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Archive for November 9th, 2018

Last month, I explained why trade deficits don’t matter.

I make the same point in this short video from Freedom Partners.

Near the end of the video, I pointed out that unfettered trade is good, whether with your neighbors or with people in other nations.

And I also mentioned trade with people in other states, which gives us a great opportunity to look at how free trade between American states developed and what it has meant for U.S. prosperity.

Writing for the Wall Street Journal, John Steele Gordon gives us a valuable history lesson on free trade inside America’s borders.

The Constitution requires free trade, the U.S. Supreme Court held in 1824. …The court ruled unanimously…that the power to regulate interstate commerce lay exclusively with the federal government and that states couldn’t impose impediments to that commerce in their parochial self-interest. The economic effect of the ruling was immediate. …Charles Warren, the great historian of the Supreme Court, called Gibbons v. Ogden “the emancipation proclamation of the American economy.” The case made the U.S. the world’s largest free market by flattening state-imposed barriers to “commerce,” a word the court had defined broadly to include trade and navigation. Within a half-century, the American economy rose to become the mightiest in the world, due in no small part to the precedent created by that decision. Free trade allows maximal use of “comparative advantage” to minimize the price of goods for everyone. The lower the prices, the higher the demand and thus the larger the economy.

Sadly, we have not always applied the lessons we learned to trade across our borders.

The Great Depression was a very painful example of what happens when protectionists are in charge.

With its own example of the power of free trade to produce wealth for everyone, one would think that the U.S. would have promoted it world-wide. But for most of the country’s history, Americans have been anything but free traders beyond their own borders. …In 1930, hoping to safeguard the American domestic market for U.S. producers in the looming Depression, Congress passed the Smoot-Hawley tariff, the highest in American history. Despite the pleas of more than 1,000 economists, President Herbert Hoover signed it into law. The results were catastrophic. With the U.S. erecting higher tariff walls to protect its internal market, other countries naturally did the same in a game of beggar-thy-neighbor. American exports fell from $5.241 billion in 1929 to $1.161 billion in 1932, a 78% decline. World trade in that period declined from $36 billion to $12 billion—less, adjusted for inflation, than it had been in 1896.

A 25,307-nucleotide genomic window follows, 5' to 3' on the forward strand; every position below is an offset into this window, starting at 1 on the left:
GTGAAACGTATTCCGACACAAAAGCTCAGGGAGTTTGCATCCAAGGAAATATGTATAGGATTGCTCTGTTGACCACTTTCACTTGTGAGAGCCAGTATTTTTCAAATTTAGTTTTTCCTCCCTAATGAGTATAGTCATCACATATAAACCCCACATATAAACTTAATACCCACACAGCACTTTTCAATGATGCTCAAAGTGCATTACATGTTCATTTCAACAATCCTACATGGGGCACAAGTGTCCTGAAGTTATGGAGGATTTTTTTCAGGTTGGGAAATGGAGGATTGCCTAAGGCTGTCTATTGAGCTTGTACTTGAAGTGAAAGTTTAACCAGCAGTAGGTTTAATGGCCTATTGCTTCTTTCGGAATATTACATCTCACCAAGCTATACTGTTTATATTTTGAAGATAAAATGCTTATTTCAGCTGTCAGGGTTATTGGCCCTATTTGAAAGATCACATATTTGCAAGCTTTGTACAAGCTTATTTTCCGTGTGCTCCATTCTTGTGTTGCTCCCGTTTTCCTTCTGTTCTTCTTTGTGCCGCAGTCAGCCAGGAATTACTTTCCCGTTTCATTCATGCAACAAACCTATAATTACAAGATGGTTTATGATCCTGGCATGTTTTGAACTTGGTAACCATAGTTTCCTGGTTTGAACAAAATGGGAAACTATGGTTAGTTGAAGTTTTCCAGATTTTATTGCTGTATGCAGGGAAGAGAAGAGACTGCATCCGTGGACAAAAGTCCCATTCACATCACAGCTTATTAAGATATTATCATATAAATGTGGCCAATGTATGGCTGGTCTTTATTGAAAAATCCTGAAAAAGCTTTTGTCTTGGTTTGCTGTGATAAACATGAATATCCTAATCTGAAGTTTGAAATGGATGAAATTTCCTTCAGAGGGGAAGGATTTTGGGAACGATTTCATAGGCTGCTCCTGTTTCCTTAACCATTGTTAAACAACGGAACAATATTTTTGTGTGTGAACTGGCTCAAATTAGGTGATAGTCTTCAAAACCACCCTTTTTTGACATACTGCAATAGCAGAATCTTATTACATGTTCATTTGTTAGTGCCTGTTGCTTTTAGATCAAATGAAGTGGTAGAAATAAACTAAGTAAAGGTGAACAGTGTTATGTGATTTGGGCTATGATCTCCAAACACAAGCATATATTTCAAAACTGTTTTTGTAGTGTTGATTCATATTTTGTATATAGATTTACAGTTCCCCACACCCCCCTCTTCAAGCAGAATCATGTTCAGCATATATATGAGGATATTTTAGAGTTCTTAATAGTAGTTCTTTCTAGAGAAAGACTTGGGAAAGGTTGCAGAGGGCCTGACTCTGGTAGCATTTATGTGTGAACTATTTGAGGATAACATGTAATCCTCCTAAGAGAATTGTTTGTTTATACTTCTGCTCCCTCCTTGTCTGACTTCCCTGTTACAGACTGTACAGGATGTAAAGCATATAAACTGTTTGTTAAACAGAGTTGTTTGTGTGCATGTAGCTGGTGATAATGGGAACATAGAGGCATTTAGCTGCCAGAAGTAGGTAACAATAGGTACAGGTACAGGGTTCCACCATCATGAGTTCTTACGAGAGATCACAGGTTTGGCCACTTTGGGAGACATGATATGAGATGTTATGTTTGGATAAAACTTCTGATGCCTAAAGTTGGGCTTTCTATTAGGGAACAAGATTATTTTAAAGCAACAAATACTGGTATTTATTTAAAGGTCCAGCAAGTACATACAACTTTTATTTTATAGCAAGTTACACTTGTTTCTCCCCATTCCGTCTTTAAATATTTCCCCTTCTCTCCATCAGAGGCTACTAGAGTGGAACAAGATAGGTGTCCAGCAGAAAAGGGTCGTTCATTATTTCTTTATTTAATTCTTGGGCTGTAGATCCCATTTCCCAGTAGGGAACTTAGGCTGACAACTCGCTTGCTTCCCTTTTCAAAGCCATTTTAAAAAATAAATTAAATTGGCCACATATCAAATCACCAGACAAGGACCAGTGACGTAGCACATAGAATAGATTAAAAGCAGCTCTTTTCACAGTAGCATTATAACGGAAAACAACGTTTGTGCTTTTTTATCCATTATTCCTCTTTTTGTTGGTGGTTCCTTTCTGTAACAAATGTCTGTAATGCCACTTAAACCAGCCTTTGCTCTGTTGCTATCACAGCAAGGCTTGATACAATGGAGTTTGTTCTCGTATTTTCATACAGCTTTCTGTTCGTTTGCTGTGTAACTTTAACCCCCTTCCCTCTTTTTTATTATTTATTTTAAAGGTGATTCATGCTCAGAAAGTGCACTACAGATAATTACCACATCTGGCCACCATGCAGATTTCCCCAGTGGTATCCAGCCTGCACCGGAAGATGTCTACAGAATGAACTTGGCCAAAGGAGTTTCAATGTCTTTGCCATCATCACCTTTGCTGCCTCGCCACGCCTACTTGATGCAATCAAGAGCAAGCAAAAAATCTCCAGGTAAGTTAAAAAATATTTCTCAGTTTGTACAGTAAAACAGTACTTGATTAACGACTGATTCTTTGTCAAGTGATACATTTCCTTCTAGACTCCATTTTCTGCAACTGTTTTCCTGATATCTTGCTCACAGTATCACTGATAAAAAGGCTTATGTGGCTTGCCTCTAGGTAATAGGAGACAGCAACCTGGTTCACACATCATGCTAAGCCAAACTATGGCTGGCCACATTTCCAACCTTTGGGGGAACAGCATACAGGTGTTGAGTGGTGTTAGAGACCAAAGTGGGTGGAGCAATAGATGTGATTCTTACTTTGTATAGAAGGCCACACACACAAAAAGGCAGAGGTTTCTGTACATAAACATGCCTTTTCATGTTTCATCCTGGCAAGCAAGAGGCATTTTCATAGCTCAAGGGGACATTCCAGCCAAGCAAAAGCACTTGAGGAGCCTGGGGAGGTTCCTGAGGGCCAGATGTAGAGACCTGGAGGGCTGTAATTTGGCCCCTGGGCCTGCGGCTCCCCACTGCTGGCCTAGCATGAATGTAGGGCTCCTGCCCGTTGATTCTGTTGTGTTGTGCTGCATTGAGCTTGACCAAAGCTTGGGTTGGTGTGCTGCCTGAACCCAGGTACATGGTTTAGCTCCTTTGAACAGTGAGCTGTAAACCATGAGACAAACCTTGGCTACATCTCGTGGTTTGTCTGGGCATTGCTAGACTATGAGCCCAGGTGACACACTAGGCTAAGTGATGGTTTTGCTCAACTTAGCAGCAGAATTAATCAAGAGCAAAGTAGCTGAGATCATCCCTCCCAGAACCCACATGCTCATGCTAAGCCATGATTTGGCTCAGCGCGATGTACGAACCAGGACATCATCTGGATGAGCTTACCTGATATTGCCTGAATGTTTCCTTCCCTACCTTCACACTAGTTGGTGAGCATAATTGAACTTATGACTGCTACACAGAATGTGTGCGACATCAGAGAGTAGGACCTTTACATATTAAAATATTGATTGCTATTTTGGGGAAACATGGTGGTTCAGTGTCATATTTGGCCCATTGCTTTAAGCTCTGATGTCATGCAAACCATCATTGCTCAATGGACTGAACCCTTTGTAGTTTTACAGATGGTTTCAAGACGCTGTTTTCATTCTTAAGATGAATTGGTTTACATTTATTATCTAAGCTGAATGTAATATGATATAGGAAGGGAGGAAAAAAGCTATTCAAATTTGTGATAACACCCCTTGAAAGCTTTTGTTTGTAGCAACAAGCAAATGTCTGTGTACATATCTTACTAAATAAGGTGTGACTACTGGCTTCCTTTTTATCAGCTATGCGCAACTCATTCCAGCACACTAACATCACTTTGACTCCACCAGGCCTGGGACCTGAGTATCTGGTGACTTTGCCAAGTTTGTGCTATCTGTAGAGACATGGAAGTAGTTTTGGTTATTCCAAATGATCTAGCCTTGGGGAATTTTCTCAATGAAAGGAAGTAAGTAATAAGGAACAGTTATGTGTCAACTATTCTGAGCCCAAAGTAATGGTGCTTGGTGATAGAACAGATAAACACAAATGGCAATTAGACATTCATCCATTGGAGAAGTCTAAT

Fortunately, policy has moved in the right direction ever since World War II, with spectacularly positive results.

After World War II, …The U.S., having learned its lesson, moved to lower tariffs world-wide. In 1947, 23 nations signed the General Agreement on Tariffs and Trade and began negotiations to lower tariffs, which then averaged 22%, as well as other barriers to trade. In a series of seven negotiations, …the average tariff had been lowered to only 5% by 1999. …The results of this long and often arduous process have been spectacular. World trade has increased exponentially. Merchandise trade amounted to about $58 billion in 1950. By the end of the century it was $5.4 trillion. Only 17 years later, merchandise trade had increased to $17 trillion. Trade in agricultural products and services has increased similarly. Even taking inflation into account, world trade since World War II has increased by a factor of about 30, making the whole world vastly more prosperous.

Last but not least, Gordon closes by pointing out that trade deficits are not a bad thing.

…there is the persistent though discredited belief that countries should strive to maintain a positive balance of trade, with more exports than imports. It is, of course, no more possible for all countries to have a positive balance of trade than it is for all people to be above average in height. Rapidly growing and maturing economies usually run foreign trade deficits, as the U.S. did throughout the 19th century while it grew into an economic superpower. The U.S. is again running large trade deficits, but those deficits are balanced by large capital inflows from foreign investors.

Amen. That’s the point of my video.

Especially the point about a trade deficit simply being the flip side of a capital surplus (now technically known as a financial surplus, but I’m sticking for now with the old terminology).

Let’s close by looking at the historical data on U.S. trade. Notice we had a trade deficit during much of the 1800s when we enjoyed very strong growth.

And also notice the miserable results during the 1930s.

P.S. While I generally don’t worry about the trade deficit/capital surplus, it can be a negative sign if foreigners are using the dollars they earn to buy government debt and prop up D.C.’s fiscal profligacy. But that’s the fault of Washington spending, not trade.

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